[Haskell-cafe] Badly designed Parsec combinators?
Juan Carlos Arevalo Baeza
jcab.lists at JCABs-Rumblings.com
Thu Feb 16 14:31:37 EST 2006
Udo Stenzel wrote:
> Juan Carlos Arevalo Baeza wrote:
>> myParser :: Parser ()
>> myParser =
>> do string "Hello"
>> optional (string ", world!")
>> It makes no sense for myParser to generate any values, especially not
>> the result from the optional statement, so it is set to return ().
> Don't you think this will interfere somehow with type inference?
With type inference? No, why? I mean... specifying the type of a
function (as is recommended practice in multiple places) places a
hard-point in the type system. It is even sometimes critical to make the
types of a program totally predictable (or decidable), as when it's
needed to resolve the the monomorphism restriction.
Therefore, the language/compiler can do things to types at those hard
points. If, say, the compiler needs to match some expression with "IO
()" (or else it'll throw an error), and it infers "IO String", it can
unambiguously resolve it by adding the ">> return ()". In my opinion,
this would make the program better by removing chaff. In the function
above, the "string" statement returns a value which is ignored because
it is in the middle of a do-notation sequence. The second statement,
after my proposed change, also returns a value. But this value currently
cannot be ignored like the others in the do-sequence, even though it
could without ambiguity of any kind.
If I hadn't specified the type of "myParser", it would have gotten
the inferred type "Parser (Maybe String)". But I should be able to
specify the more general one "Parser ()" because that change is decidable.
In some conceptual way, this is no different than this:
max :: Int -> Int -> Int
max a b = if a > b then a else b
In this case, I've forced the type of the function to be more
restrictive (and definitely different) than what it would have had if
the type signature weren't there.
> wouldn't like a function that might decide to throw away its result if
> (erroneously) used in a context that wouldn't need it. I also think
> almost every function has a sensible result, and written with the right
> combinator, can return it without too much hassle. So I'd probably
> yourParser :: Parser String
> yourParser = liftM2 (++) (string "Hello")
> (option "" (string ", world!")
Personally, that style is way too functional (and a bit lisp-ish) for
me. I prefer just using:
yourParser :: Parser String
do helloResult <- string "Hello"
worldResult <- option "" $ string ", world!"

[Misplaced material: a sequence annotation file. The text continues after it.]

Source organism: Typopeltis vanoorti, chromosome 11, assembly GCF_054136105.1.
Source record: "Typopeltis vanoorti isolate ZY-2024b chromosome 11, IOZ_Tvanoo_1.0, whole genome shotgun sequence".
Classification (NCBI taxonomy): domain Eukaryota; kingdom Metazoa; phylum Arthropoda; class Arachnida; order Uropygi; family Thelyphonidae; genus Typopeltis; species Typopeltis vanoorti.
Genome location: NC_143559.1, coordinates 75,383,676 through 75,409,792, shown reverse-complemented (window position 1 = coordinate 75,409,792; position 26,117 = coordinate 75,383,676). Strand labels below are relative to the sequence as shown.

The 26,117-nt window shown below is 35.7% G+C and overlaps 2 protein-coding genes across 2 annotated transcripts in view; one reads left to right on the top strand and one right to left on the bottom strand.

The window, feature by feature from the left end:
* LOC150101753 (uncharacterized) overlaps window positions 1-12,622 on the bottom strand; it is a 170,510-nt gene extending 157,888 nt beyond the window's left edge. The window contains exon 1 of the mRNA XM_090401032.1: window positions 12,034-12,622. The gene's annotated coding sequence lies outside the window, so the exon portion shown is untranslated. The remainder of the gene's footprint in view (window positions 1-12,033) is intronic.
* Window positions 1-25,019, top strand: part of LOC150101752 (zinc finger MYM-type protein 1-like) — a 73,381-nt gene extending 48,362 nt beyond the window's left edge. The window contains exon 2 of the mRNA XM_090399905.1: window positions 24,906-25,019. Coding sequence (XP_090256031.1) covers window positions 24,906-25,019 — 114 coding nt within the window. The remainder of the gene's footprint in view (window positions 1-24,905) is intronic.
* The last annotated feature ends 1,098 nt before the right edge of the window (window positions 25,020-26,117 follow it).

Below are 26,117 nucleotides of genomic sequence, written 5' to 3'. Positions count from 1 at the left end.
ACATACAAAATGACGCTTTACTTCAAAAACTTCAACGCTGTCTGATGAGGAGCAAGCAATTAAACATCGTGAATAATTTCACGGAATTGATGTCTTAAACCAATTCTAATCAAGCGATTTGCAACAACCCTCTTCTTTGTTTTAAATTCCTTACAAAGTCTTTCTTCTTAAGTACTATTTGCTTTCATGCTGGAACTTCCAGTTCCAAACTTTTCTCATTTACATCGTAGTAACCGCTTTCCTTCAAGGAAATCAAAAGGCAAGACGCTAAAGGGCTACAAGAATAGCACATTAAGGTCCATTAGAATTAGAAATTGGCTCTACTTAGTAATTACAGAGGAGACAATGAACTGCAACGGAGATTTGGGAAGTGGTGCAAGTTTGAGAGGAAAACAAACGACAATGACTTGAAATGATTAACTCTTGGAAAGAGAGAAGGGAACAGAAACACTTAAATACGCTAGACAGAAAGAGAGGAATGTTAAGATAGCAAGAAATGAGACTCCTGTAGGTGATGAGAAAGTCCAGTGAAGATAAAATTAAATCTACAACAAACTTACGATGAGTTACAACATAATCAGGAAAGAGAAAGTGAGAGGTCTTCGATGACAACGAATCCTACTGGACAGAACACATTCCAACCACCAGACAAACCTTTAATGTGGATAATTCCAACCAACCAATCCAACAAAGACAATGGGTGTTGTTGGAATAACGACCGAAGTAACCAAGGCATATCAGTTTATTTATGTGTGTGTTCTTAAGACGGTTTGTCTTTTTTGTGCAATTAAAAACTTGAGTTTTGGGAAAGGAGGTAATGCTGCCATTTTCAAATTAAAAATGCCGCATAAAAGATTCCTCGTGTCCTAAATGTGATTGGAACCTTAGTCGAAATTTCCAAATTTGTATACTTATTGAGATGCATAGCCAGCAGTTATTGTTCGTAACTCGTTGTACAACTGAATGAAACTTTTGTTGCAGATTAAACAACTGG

return $ helloResult ++ worldResult
But that's just a matter of style. In this case, that might even be a
reasonable thing to do, returning this value from this function. But
sometimes isn't. Sometimes, dropping results is the right thing to do.
> I also find it very convenient to have a combinator that does a bind and
> return the unmodified result of the first computation. With that you
> (*>) :: Monad m => m a -> m b -> m a
> m *> n = do a <- m ; n ; return a
> ourParser :: Parser String
> ourParser = string "Hello" *> optional (string ", world!")
So you do drop returned values now and then? But with that function
you lose out on the do-notation convenience.
> Therefore, implicit (return ()) is selsdom useful, has the potential to
> cause annoying silent failures and is generally not worth the hassle.
Useful? No more than the do-notation. They are both conveniences. No
more than the "liftM2" function you used above: that's another
convenience. All languages are full of conveniences that are not
Annoying silent failures? No more than the ">>" monad combinator.
>> Another case where I encounter this is with the "when" function:
>> myParser2 :: Bool -> Parser ()
>> myParser2 all =
>> do string "Hello"
>> when all $
>> do string ", world"
>> string "!"
> A better fix would be more flexible when:
> when :: Monad m => Bool -> m a -> m (Maybe a)
> when True m = Just `liftM` m
> when False _ = return Nothing
> ...which is quite similar to the proposed change to Parsec's 'optional'.
> I'd support both.
I like that.
>> It resembles a lot the
>> automatic conversions that C++ does.
> I'm more reminded of Perl...
I don't know perl :)
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